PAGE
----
The Crocodile from the Fontana dei Quattro Fiumi (Fountain of the four rivers)
by Gianlorenzo Bernini (1598–1680), Rome, Italy

Barmaley Fountain (Children's Khorovod)

Tiger striking down a crocodile
Auguste Caïn (1873), Jardin des Tuileries, Paris.

Statue of Buddha
Laos

Lizard
by Jean-Baptiste Debret (1768–1848)

Armsieraad (onderdeel)
Tropenmuseum of the Royal Tropical Institute (KIT)

Taishitamonja, the straw serpent
Links:

*What can you do to save reptiles? from Endangered Species International
*International Reptile Conservation Foundation
* Animal Conservation at the National Geographic site
* Other animal posts on The Opposite of Indifference
* The title of this post is from a poem by Lewis Carroll (How doth the little crocodile)

Monday, December 19, 2011

Music Monday Miscellany

A selection of interesting music bits today:

* The Scrapheap Orchestra was a BBC experiment to see whether instruments made out of junk could be successfully played in concert. (Unfortunately, the video on the BBC site is only available to visitors from the U.K.)
A Guardian article about the Scrapheap Orchestra
A preview video that made me really wish I could see it
Another preview video
A great shot of the French horns
* Eric Whitacre speaks about why British choirs are great

* An article about the "tweeting section" of concerts by the Cincinnati Symphony

* A Virtual Musical Instrument that people who are quadriplegic can play

* Musical Instrument Museums Online, a database containing the records of over 50,000 museum instruments.

* Links about some historical women composers/musicians

* A very interesting NPR piece on music therapy (I touched on music therapy last Monday.)

Friday, December 16, 2011

Bright Testimonials

Hollyhock Anchor

The Geniuses Among Us
by Marilyn L. Taylor

They take us by surprise, these tall perennials
that jut like hollyhocks above the canopy
of all the rest of us— ­bright testimonials
to the scale of human possibility.
They come to bloom for every generation,
blazing with extraordinary notions
from the taproots of imagination—­
dazzling us with incandescent visions.
And soon, the things we never thought would happen
start to happen: the solid fences
of reality begin to soften,
crumbling into fables and romances­—
and we turn away from where we've been
to a new place, where light is pouring in.

~~~~~~~~~~~~~~~~~~~~~~~

Aunt Eudora On Having Outlived All of Her Friends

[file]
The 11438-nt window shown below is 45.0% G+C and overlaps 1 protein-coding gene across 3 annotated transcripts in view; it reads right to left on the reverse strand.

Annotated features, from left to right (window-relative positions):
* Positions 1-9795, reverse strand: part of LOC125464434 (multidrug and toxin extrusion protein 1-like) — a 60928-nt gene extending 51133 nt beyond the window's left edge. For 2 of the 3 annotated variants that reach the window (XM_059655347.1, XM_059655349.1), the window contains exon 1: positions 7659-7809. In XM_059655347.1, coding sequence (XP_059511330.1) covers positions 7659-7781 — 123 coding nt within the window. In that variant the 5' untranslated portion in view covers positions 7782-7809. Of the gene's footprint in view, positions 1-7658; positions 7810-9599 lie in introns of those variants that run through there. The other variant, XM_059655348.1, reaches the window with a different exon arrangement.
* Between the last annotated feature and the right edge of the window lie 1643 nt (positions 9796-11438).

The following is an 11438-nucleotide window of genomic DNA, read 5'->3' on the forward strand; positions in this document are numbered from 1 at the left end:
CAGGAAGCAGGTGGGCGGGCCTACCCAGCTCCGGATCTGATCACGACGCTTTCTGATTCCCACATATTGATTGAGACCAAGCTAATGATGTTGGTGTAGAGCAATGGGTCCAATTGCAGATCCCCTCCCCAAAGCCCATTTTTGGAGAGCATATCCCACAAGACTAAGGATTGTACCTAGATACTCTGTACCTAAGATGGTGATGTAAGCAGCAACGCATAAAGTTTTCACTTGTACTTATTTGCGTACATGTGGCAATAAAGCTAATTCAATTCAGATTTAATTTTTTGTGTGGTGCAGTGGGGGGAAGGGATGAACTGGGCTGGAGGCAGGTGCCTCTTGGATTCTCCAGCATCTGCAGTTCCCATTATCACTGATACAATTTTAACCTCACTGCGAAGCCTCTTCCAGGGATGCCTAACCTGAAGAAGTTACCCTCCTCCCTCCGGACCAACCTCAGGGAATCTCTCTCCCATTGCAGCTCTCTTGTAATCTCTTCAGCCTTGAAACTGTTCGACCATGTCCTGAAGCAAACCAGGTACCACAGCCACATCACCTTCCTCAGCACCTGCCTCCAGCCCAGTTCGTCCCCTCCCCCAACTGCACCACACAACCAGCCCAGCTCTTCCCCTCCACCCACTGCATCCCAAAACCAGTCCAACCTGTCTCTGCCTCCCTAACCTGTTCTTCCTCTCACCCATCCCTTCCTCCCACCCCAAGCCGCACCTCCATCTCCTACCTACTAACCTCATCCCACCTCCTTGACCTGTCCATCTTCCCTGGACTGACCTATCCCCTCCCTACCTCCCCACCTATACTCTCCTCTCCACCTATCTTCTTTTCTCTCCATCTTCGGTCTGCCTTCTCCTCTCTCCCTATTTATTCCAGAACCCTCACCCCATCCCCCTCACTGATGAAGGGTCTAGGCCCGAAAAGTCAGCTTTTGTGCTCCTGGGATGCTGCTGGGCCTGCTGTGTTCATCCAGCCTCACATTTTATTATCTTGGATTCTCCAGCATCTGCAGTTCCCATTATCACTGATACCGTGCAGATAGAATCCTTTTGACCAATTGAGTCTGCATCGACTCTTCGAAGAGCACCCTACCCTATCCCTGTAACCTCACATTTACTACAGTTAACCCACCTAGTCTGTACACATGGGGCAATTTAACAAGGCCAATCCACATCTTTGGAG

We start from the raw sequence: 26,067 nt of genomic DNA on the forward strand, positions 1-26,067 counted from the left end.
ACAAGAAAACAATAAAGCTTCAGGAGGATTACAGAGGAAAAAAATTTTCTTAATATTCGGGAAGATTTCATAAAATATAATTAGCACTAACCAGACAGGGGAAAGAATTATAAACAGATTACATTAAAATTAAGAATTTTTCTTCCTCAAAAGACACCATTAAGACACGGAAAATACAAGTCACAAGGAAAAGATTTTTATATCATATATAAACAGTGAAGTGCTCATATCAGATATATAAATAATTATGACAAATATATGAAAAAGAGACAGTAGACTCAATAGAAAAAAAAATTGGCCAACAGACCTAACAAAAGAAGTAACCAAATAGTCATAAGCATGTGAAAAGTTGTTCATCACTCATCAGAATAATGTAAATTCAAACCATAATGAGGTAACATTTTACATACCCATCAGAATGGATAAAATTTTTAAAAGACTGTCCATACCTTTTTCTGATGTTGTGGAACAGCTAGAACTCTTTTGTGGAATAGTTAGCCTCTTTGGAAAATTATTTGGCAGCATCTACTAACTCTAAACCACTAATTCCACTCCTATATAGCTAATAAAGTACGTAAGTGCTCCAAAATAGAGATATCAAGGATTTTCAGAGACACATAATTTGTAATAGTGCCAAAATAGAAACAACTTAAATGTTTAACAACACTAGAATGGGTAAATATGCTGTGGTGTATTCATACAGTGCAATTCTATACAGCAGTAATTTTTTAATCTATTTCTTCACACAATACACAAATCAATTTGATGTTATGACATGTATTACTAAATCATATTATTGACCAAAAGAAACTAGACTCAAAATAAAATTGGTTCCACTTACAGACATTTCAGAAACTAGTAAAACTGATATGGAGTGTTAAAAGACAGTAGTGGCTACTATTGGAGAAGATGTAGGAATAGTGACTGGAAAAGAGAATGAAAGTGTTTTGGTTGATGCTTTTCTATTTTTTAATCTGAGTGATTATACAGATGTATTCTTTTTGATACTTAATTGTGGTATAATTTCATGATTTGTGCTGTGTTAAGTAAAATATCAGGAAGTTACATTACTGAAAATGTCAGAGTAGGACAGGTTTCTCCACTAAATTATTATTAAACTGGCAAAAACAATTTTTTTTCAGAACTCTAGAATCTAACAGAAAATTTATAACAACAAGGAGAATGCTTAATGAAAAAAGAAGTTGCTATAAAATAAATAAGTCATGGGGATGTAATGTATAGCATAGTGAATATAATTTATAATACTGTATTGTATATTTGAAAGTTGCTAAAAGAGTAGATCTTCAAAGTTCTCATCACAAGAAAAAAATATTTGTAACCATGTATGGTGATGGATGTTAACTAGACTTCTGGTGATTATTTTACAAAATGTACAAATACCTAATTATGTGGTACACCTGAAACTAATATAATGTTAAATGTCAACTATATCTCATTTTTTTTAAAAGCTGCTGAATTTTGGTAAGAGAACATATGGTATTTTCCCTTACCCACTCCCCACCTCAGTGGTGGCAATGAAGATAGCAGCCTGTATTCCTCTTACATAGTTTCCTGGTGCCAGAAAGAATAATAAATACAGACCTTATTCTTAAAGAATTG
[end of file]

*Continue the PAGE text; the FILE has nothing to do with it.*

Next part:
by Marilyn L. Taylor

What were you thinking, my shortsighted dears—­
how harebrained of you, checking out so soon,
leaving this gorgeous world and all its junk
for me to squander in my waning years?
You were so nuts! Take that see-through cloud,
for instance, silvering the evening sky:
you’d have gone to pieces over that,
I’ll bet; or how about a midnight shred
of Brubeck, seeping through a doorway strung
with lights— ­the city air electrified
and cool— ­while your surviving sister rolls
a sip of Veuve Clicquot along her tongue?
I could have warned you— ­taken you to task
for lousy planning. But you didn’t ask.

~~~~~~~~~~~~~~~~~~~~~~~

Posted with permission of the poet.

* Marilyn Taylor on poetry collaborations
* Marilyn Taylor info on Writing Without Paper
* An informative, interesting MLT review at Verse Wisconsin 101

Book Aunt has the Poetry Friday round-up today.

Thursday, December 15, 2011

Nutcrackers

The nutcracker sits under the holiday tree, a guardian of childhood stories. Feed him walnuts and he will crack open a tale...
~ Vera Nazarian

For this Art Thursday, we're looking at some classic nutcrackers, as well as ones that are a bit unexpected:

Cincinnati Pops

Nutcracker
by Maurice Sendak

Wild About Chocolate Nutcracker
by Glenn A. Crider

Jazz Nutcracker

Philadelphia Orchestra

Nutcracker in Seattle
photo by Jacob Metcalf

Nutcracker Poster

Swiss, late 19th century
Leavenworth Nutcracker Museum

Swiss
Leavenworth Nutcracker Museum

* Holiday Nutcracker Art Show
* Nutcracker Ballet Art Projects on Ehow
* Free Nutcracker scores from the International Music Score Library Project

Wednesday, December 14, 2011

Dolls

Chaucer by Debbie Ritter

Debbie Ritter makes wooden dolls of all kinds of people. Even Chaucer. Even Ethel Mertz. ALL KINDS!

Some of my favorites are ones with cool hair, like Bob Marley and Beethoven.

There's Marie Antoinette with a ship hat. Diego and Frida together are nice too.

I'll end with poet Edna St. Vincent Millay, whom I noted a while back knew her way around a sonnet.